This article is over 5 years old and may contain outdated information.

People & Culture

This Canadian food startup wants you to eat crickets. Here’s why

Nutritious and ecologically friendly, crickets might just be the food of the future

  • Jan 15, 2018
  • 580 words
  • 3 minutes
a mosaic of people trying Crickstart products Expand Image

Imagine if you could feed your body the protein of a steak, the vitamin B12 of a piece of salmon, the iron of a spinach salad and the potassium of a banana, all in one snack-size bar.

Thanks to Crickstart, a new Montreal-based food company, you can. There’s just one catch: technically you’ll be eating insects. Crickets, to be exact.

Crickstart founder Daniel Novak was weirded out the first time he tried crickets, too. The former investment banker and self-proclaimed health nut had heard that the insects packed a nutritional wallop, so he ordered a can of cricket powder from a Canadian farm and mixed up a smoothie for breakfast.

“I hesitated!” he recalls with a laugh. “I was with my girlfriend, and we said, ‘Okay, three, two, one, here goes.’ I took a sip, then she took a sip, and we were like, ‘Oh, alright.’ ”

The taste was surprisingly pleasant, with “the earthiness of a beet and a little bit of chocolatey, nutty flavour,” Novak says. He shared a photo of his cricket smoothie on Facebook, and was immediately bombarded with questions — many of them inquiries about how his friends could try cricket products for themselves.

Novak started making baked goods from cricket flour and selling them at cost to friends and family, but quickly realized there was a larger market for insect-based products.

“I was amazed at the spark the topic lit in people,” he says. “It brought them out of their comfort zone in a way that was uncomfortable but touched on their concerns about food from an environmental and a health perspective.”

Novak teamed up with a couple of business partners, and in 2016 founded Crickstart, which now sells snack bars, crackers and smoothie mix online and in health food stores across Canada. Come February, Crickstart products will also be available at Bulk Barn stores nationwide. Every ingredient the company uses is certified organic, including the crickets, which are farmed near Peterborough, Ont., and their products are also gluten-free and dairy-free. Novak has since made it his mission to convince as many Canadians as possible that the benefits of eating crickets far outweigh the mental ick factor.  

By dry weight, crickets have twice the protein of beef, twice the calcium of milk, twice the iron of spinach, and seven times more vitamin B12 than salmon.

Cricket farming also has a tiny ecological footprint, requiring 2,000 times less water and emitting 80 times less methane than cattle. Crickets can be farmed vertically, and as a swarming species, they thrive in close quarters surrounded by large numbers of their kind, so they take up very little space. The entire cricket is processed for food, and their feces make excellent fertilizer, so nothing is wasted in production.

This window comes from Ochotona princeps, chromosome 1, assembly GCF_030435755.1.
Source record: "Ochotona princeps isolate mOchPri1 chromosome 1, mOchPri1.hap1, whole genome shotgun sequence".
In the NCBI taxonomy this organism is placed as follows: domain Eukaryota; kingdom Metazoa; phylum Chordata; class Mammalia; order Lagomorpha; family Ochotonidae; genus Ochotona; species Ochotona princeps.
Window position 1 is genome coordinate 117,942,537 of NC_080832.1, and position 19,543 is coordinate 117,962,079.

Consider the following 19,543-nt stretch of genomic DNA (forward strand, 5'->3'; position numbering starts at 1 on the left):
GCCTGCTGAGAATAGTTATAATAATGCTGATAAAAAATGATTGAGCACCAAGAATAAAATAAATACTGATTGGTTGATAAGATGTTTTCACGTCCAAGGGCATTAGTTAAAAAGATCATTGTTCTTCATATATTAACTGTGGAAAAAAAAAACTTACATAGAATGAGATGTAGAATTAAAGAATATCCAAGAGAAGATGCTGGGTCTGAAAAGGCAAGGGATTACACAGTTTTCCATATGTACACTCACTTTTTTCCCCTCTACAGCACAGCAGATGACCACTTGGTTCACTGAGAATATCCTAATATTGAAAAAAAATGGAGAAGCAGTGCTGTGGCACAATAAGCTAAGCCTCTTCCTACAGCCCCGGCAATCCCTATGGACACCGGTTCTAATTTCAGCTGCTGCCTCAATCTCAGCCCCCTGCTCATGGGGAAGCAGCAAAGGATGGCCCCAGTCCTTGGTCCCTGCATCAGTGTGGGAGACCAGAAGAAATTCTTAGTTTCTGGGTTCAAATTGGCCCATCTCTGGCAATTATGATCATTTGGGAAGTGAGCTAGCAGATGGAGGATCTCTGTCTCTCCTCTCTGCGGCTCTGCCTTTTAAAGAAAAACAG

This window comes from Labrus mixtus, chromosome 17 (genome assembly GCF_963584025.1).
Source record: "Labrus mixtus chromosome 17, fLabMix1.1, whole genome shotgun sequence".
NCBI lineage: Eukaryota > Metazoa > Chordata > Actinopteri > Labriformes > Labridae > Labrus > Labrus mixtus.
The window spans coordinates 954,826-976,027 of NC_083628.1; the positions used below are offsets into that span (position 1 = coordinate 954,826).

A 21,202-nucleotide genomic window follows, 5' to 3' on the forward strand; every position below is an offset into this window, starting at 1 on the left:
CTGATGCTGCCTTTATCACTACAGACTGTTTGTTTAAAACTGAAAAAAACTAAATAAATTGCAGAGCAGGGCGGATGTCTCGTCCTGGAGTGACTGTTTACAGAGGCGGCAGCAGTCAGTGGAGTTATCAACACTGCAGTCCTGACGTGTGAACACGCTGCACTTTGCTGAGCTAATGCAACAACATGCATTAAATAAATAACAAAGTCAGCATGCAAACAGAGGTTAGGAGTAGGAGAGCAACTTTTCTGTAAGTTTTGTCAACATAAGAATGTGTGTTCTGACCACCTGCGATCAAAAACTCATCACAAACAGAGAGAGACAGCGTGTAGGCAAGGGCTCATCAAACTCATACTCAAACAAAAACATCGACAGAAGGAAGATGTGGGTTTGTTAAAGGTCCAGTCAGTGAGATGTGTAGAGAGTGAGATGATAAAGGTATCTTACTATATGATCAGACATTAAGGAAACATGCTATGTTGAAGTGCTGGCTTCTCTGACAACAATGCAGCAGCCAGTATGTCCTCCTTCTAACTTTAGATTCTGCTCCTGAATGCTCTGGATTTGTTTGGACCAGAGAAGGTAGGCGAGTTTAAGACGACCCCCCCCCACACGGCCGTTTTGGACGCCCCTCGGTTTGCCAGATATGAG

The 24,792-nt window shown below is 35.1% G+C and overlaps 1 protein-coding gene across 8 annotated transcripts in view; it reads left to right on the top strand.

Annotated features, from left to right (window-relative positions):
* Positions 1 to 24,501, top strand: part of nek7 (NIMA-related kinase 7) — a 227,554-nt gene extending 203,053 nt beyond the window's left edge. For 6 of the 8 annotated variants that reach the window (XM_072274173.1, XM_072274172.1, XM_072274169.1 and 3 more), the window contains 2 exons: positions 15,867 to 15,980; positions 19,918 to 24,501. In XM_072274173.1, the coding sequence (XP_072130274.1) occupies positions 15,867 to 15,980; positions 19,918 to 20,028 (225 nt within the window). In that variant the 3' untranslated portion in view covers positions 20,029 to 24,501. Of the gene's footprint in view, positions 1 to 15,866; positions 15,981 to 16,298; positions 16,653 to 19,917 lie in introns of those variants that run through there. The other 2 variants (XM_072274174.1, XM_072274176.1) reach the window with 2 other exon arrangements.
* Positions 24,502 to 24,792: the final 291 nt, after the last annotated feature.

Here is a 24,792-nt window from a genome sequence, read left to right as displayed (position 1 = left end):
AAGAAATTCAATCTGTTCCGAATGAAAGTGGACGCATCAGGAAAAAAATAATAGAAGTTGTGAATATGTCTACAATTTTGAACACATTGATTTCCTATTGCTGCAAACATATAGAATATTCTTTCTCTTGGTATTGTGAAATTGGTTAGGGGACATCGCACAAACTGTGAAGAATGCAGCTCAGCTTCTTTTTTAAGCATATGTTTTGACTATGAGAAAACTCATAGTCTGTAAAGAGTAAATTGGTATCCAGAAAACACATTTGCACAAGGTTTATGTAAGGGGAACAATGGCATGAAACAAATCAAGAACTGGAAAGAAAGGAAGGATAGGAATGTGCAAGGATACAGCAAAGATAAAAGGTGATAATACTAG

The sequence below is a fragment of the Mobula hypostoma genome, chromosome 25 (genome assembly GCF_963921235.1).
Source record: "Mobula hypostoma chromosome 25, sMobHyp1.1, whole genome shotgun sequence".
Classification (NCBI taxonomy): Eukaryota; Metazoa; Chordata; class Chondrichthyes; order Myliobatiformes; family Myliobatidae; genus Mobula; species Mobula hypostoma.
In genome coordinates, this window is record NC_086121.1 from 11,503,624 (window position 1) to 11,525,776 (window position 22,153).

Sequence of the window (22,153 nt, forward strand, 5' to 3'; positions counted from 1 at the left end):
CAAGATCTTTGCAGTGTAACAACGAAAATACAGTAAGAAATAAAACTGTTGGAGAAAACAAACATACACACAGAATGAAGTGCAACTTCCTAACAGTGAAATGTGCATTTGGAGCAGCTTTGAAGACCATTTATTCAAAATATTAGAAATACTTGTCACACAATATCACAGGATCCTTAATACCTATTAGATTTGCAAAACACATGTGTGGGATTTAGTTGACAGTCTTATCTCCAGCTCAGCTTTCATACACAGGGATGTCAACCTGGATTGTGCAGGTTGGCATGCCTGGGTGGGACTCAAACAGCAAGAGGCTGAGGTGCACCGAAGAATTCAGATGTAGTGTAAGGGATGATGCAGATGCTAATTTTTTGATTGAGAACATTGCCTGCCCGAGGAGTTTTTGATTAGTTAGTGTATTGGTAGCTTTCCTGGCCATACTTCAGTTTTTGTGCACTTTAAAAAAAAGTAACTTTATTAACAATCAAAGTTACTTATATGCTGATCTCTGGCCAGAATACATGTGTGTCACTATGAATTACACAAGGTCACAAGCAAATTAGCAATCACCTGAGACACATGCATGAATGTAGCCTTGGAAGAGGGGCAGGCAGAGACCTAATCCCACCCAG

This makes crickets an appealing alternative for what Novak calls “ethical omnivores” — people who want to eat nutritious food that is raised humanely and sustainably. And really, he says, we’ve only been socially conditioned to think eating insects is strange. Crickets are arthropods, meaning they’re related to commonly-consumed crustaceans such as shrimp and lobster.

“For me, eating crickets quickly went from being a pretty big mental hurdle to, ‘How did I think that was a mental hurdle,’ to, after a while, having a hard time remembering why I ever thought it was strange,” Novak says.

Watch as Canadian Geographic staff sample Crickstart products: 


Are you passionate about Canadian geography?

You can support Canadian Geographic in 3 ways:

Related Content

crickets, insects


Why insects still aren’t a food staple in Western diets

In his new book, Canadian author and epidemiologist David Waltner-Toews explores our conflicted relationship with insects

  • 1222 words
  • 5 minutes
illustration by Charlene Chua


Inside the mysterious decline of Earth’s insects

Insects are by far the most populous species on the planet, but they seem to be disappearing. Why aren’t more people concerned?

  • 3191 words
  • 13 minutes

Science & Tech

Eat more insects with these recipes

A visit to Chinatown is never complete without a lengthy search for roasted scorpions or fried ants. A delicacy to some cultures, Canadians largely consider eating bugs to be a…

  • 655 words
  • 3 minutes


Wildlife Wednesday: How a pandemic heli-ski shutdown expanded the range of B.C. caribou

Plus: orca don’t love metal music, orangutans get new home at Toronto Zoo, Dominica protects ‘carbon heroes’ of the sea, and crickets boost acoustic efficiency in surprising ways

  • 1067 words
  • 5 minutes